Nubank Aims to Give Millions of Unbanked Their First Accounts
(Bloomberg Businessweek) -- São Paulo-based Nubank, the largest fintech company in Latin America, is bringing credit cards and online banking services to nations where fees are notoriously high and service is lacking. A rare tech unicorn with a female founder, it’s committed to boosting racial and gender diversity within its ranks.
How big was the need to democratize financial services in your region?
Sixty million people in Brazil alone are unbanked. If you didn’t grow up in Brazil, it’s hard to imagine how hard it is for a lower-income, working-class citizen to actually get any financial services. People often have to commute an hour or two using public transportation to get to a branch. Working hours are very restricted, so you often have to wait for them to open. When a branch does open, you go through bulletproof revolving doors with armed guards pointing guns at you, because the assumption is everyone is a criminal. You’ve got to leave all your stuff in a locker outside, as if you’re going to prison. You’re not allowed to use your phone and have to wait in very long lines. A lot of people go through that multiple times a month to get their paychecks and to withdraw the money to make their daily payments.
How has Nubank changed that?
We give people back their financial dignity. Twenty percent [of Nubank customers] never had a credit card or a bank account before; they were completely excluded from the system. And because we eliminate processes using our digital platform, we can pass on those savings in the form of no fees or lower fees or lower interest rates. We estimate our customers have saved over $3 billion in fees alone since we started Nubank.
How have customers responded to your being in the market?
We’re proud to be serving 35 million customers in Brazil. Mexico is a much smaller country, but we’ve grown tremendously and already have more customers there than we had in Brazil around the same time. In Colombia, even before we actually launched, we had 200,000 people on our waiting list.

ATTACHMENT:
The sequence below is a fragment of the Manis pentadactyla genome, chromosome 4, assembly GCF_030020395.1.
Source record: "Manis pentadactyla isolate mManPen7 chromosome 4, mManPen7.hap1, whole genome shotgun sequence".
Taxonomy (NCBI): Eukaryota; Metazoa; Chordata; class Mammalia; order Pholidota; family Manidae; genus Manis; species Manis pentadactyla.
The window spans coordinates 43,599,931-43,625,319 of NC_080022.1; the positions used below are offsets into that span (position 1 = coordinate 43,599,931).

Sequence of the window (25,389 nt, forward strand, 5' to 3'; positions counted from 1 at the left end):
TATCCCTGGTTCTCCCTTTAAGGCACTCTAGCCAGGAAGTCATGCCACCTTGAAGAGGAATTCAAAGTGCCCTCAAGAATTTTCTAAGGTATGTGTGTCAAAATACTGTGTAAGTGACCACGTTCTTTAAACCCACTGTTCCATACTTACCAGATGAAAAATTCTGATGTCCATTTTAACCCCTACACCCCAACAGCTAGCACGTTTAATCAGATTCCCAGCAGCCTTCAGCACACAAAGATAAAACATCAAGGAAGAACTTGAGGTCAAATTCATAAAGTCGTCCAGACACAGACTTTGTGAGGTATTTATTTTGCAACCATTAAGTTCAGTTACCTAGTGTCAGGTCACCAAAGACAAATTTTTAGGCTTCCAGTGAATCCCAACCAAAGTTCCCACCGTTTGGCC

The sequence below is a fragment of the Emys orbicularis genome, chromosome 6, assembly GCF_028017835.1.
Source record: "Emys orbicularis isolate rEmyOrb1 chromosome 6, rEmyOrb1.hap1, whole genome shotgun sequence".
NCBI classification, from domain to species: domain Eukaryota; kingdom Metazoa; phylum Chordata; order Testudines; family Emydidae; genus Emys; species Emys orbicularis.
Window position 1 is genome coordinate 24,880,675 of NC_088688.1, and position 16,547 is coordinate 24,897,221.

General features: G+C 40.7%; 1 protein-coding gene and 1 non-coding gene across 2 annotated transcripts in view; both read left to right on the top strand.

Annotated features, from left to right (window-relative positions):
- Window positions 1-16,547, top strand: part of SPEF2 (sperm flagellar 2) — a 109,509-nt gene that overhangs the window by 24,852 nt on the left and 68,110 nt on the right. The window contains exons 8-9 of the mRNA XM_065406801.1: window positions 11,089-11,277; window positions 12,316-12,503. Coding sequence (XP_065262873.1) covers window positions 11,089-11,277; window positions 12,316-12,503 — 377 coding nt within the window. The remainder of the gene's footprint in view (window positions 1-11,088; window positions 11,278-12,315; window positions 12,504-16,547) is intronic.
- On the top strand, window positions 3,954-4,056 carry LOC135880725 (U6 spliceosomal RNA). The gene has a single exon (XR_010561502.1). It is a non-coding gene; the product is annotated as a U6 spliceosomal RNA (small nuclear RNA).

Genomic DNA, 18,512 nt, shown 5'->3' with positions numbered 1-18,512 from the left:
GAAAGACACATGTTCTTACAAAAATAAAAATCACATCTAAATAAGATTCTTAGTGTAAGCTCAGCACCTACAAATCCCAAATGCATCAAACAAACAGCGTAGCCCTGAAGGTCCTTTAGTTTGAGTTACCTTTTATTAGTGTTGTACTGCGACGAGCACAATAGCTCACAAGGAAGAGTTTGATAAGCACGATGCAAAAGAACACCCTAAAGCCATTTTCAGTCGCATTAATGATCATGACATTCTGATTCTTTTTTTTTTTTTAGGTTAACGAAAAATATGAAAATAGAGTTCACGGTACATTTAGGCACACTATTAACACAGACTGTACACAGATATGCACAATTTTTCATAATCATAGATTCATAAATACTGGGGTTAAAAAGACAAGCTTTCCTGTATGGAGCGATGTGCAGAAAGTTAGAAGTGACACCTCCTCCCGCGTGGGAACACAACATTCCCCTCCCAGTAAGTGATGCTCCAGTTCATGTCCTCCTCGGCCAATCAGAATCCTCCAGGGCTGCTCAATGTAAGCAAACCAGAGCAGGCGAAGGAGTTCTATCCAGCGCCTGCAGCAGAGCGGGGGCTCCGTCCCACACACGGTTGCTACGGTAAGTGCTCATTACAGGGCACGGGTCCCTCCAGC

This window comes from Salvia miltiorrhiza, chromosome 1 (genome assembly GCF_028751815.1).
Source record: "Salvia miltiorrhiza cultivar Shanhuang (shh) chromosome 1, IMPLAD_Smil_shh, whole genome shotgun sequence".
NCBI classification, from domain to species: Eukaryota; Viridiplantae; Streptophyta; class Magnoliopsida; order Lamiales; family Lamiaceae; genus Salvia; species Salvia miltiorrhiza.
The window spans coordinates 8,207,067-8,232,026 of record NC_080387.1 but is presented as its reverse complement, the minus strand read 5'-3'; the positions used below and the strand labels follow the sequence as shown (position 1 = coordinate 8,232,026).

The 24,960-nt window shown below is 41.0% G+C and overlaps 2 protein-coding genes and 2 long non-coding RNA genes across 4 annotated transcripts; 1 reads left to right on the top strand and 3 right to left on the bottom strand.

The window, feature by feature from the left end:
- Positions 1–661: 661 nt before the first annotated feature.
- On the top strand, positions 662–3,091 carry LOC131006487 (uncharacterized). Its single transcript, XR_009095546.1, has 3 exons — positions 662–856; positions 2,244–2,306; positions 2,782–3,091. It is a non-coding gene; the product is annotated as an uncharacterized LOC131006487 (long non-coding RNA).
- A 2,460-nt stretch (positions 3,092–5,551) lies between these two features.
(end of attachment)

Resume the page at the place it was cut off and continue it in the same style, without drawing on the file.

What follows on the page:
Why do these financial-services changes matter so much?
The money that is being saved by families is used for food, for education, for other purposes, so that has been a dramatic improvement in people’s lives. And a lot of them never had the opportunity to have a credit card or a debit card. Now they can make appliance purchases and pay that in installments, or get a loan, or for the first time have a life insurance policy.
How did the pandemic affect your business?
We were able to dramatically improve our customers’ lives. Not having to go to a branch, not having to take those long lines, not having to take public transportation in a world with Covid is a pretty big benefit. We already had something like 12 million customers right before the pandemic. That number has more than doubled.
Last fall, Nubank said that it had not initially realized the extent of the challenges people of color face in getting employment in industries like yours, and that it was wrong. What are some of the things your company is doing to advance racial equality?
Brazil is a country that is extremely diverse. Its population is 54% to 56% Black and brown. But historically a lot of barriers prevented many of those people [from] getting a proper education, which cascades into how they’re inserted into the corporate world and the workforce. So we’re investing in programs [to recruit] more Black and brown people over the next couple of years into engineering positions. We have programs that are focused exclusively on female Black engineers, for instance.
How has being a working mother affected you while building a startup?
Being a mom and working a full-time job is an actual skill that should be valued much more than it is. In my case it’s about making very hard choices and having my priorities clear. What helped me achieve was having clarity on what is a priority, what isn’t, and being able to stay true to that.
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